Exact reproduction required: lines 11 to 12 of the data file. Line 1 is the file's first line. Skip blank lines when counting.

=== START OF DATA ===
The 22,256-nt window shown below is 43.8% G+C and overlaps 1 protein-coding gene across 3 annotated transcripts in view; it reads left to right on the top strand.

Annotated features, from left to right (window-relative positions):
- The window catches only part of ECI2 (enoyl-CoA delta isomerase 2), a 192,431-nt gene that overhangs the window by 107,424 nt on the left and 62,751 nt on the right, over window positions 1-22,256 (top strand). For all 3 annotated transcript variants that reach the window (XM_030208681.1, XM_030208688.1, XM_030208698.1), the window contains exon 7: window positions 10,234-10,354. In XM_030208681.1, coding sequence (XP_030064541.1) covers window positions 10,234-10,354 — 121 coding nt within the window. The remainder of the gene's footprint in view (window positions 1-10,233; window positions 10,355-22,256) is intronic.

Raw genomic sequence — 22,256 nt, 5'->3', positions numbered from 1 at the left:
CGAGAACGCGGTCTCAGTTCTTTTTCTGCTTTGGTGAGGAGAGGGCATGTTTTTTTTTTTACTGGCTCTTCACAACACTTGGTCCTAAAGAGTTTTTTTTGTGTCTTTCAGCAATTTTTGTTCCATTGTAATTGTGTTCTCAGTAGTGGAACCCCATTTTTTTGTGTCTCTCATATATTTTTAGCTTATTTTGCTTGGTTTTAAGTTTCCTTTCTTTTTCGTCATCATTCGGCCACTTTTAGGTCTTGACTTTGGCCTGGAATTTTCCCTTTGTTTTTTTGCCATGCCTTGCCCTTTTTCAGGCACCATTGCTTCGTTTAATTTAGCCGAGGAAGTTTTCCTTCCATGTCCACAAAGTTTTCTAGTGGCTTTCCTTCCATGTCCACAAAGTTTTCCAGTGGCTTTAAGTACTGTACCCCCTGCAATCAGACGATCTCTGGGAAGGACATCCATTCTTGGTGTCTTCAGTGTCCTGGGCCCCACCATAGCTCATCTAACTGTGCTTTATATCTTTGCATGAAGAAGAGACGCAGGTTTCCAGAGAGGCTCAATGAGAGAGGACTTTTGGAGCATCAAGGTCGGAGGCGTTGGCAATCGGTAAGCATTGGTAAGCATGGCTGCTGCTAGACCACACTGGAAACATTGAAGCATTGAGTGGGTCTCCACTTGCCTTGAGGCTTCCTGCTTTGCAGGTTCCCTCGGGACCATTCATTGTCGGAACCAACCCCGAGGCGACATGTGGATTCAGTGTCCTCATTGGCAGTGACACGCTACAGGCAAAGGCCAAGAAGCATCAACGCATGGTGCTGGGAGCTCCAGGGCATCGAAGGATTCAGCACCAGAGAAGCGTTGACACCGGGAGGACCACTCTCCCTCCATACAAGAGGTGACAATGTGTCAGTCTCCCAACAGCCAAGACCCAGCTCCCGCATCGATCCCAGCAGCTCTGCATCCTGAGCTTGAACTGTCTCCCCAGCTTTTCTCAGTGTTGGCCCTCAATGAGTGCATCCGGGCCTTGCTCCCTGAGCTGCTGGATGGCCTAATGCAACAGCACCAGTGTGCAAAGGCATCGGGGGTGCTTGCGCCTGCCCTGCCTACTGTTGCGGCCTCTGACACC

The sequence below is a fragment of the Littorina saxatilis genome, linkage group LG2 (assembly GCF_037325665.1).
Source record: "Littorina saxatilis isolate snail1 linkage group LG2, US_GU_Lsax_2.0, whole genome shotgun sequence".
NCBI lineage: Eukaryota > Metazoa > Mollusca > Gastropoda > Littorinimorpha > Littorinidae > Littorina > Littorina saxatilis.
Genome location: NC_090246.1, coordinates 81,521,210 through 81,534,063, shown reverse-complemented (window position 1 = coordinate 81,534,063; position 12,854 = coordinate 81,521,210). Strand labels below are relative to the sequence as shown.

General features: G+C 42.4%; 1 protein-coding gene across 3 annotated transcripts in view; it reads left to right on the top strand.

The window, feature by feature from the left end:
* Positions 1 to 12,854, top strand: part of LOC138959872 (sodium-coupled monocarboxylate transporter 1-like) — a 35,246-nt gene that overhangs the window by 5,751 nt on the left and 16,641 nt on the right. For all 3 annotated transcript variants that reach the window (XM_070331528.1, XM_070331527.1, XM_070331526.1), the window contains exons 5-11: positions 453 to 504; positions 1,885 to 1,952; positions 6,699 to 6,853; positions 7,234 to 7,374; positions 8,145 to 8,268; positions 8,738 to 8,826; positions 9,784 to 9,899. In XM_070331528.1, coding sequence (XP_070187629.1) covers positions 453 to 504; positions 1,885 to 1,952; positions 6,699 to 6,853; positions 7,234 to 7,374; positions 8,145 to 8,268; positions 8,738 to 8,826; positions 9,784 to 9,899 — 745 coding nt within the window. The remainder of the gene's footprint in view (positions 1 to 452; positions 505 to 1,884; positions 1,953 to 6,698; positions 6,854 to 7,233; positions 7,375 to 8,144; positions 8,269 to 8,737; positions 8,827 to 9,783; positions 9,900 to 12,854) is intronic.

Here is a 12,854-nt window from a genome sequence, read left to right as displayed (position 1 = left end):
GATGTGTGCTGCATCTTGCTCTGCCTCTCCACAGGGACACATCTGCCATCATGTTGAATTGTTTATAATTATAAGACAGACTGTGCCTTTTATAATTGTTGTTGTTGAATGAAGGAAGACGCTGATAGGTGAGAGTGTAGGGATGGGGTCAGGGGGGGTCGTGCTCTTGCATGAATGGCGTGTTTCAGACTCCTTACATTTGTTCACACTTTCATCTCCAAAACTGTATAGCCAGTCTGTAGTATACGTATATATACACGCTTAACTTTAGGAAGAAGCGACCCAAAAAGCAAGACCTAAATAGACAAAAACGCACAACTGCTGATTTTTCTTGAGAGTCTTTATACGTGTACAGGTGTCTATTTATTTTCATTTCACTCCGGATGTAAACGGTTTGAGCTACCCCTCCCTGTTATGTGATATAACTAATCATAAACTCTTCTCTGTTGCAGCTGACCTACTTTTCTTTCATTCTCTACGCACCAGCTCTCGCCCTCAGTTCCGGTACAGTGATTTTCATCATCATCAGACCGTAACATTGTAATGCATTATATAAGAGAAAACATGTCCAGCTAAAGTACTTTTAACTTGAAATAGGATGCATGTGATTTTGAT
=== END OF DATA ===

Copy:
The window, feature by feature from the left end:
* Positions 1 to 12,854, top strand: part of LOC138959872 (sodium-coupled monocarboxylate transporter 1-like) — a 35,246-nt gene that overhangs the window by 5,751 nt on the left and 16,641 nt on the right. For all 3 annotated transcript variants that reach the window (XM_070331528.1, XM_070331527.1, XM_070331526.1), the window contains exons 5-11: positions 453 to 504; positions 1,885 to 1,952; positions 6,699 to 6,853; positions 7,234 to 7,374; positions 8,145 to 8,268; positions 8,738 to 8,826; positions 9,784 to 9,899. In XM_070331528.1, coding sequence (XP_070187629.1) covers positions 453 to 504; positions 1,885 to 1,952; positions 6,699 to 6,853; positions 7,234 to 7,374; positions 8,145 to 8,268; positions 8,738 to 8,826; positions 9,784 to 9,899 — 745 coding nt within the window. The remainder of the gene's footprint in view (positions 1 to 452; positions 505 to 1,884; positions 1,953 to 6,698; positions 6,854 to 7,233; positions 7,375 to 8,144; positions 8,269 to 8,737; positions 8,827 to 9,783; positions 9,900 to 12,854) is intronic.